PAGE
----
Minnesota health officials on Thursday said they're alarmed by the high number of sexually-transmitted disease cases reported in the state in 2010.
The number of Chlamydia, syphilis and gonorrhea cases reached a high of 17,760 last year, the Minnesota Department of Health said. There were more cases of chlamydia than any other disease, reaching a record of 15,294 cases.
"Not only does this total represent a 6 percent increase from the previous year, it's the highest number of cases ever recorded in Minnesota in a single year since we began tracking chlamydia back in 1986," Peter Carr, manager of the STD and HIV Section for the health department, said in a written statement.
Syphilis cases rose to a 30-year high of 347 cases last year, a 62 percent increase from 2009, according to the health department report.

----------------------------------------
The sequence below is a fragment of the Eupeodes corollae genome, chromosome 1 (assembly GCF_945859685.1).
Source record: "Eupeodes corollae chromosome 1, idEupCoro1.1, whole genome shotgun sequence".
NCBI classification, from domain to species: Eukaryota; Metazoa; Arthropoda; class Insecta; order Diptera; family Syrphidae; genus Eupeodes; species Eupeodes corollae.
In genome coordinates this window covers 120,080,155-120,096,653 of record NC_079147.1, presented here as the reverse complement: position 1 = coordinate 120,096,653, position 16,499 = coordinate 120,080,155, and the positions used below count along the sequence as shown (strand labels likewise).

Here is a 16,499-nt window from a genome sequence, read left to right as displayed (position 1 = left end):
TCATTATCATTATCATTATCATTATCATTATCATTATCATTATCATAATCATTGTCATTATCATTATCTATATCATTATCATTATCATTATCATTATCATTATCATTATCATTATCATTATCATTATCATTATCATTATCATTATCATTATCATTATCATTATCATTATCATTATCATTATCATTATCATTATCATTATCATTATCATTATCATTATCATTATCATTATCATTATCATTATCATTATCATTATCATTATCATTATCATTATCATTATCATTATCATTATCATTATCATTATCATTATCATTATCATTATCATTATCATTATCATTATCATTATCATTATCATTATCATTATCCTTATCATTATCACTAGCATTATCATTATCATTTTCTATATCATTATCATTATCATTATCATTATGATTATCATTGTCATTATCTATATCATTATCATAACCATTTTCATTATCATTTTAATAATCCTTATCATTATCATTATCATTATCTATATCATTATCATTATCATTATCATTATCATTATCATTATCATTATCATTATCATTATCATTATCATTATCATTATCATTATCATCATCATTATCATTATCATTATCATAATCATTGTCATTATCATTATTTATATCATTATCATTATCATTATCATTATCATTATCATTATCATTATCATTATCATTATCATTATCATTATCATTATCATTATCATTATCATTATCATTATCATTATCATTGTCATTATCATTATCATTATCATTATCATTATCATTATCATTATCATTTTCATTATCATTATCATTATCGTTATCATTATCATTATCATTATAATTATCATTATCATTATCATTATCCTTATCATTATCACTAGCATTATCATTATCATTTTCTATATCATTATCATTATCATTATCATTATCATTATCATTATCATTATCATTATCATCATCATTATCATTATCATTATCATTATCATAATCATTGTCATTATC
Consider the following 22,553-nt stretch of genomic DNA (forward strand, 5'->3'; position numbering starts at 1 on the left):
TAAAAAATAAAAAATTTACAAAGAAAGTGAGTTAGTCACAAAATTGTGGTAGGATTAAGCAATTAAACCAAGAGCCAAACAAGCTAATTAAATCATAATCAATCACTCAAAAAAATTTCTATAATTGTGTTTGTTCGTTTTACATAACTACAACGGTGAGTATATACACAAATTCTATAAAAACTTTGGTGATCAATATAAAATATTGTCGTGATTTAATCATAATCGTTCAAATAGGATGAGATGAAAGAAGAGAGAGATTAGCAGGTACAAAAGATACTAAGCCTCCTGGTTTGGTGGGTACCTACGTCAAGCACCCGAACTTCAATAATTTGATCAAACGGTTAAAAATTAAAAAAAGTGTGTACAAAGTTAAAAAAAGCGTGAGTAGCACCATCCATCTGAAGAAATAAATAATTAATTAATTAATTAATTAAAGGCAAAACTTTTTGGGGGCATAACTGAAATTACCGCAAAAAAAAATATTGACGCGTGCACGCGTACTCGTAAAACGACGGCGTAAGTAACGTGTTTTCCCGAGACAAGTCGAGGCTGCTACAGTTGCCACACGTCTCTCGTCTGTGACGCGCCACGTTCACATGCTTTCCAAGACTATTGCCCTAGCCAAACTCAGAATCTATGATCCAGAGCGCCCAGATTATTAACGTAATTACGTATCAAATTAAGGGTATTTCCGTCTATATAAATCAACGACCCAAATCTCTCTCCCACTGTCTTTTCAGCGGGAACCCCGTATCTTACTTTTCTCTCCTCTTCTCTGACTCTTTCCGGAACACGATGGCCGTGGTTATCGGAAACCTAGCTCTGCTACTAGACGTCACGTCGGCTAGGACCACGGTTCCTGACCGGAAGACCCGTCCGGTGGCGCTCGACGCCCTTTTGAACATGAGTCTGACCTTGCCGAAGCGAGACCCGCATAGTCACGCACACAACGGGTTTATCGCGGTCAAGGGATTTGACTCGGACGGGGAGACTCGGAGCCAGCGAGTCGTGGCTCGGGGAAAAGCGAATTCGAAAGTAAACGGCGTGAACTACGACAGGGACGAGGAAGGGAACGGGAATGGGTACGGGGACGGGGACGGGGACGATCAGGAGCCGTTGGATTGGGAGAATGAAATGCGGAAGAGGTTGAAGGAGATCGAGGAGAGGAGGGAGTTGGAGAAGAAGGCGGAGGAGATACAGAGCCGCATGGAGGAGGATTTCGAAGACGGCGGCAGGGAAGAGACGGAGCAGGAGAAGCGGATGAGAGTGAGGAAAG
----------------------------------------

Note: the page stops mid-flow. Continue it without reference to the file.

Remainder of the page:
Untreated chlamydia can lead to infertility, and an infected woman can pass the infection to her newborn child. Untreated syphilis can lead to blindness, mental illness, dementia and death.
According to the health department data, about 70 percent of Chlamydia cases occurred in teens and young adults ages 15 to 24.
Carr said it often goes unnoticed, leading to serious health consequences later.
Gonorrhea remained the second most commonly reported STD in Minnesota, with 2,119 cases in 2010. Health officials said it was a nearly 9 percent decrease compared to 2009. It has decreased by 36 percent over the last five years, the health department said.
But Carr said officials are concerned about it disproportionally affecting certain communities. Health department data showed about 77 percent of gonorrhea cases occurred within the seven-county Twin Cities area, and African-Americans had the highest rates gonorrhea infection.
Health officials said people who are sexually active should get tested for STDs each year, even if they don't have symptoms.
More information about the health department STD report is available here.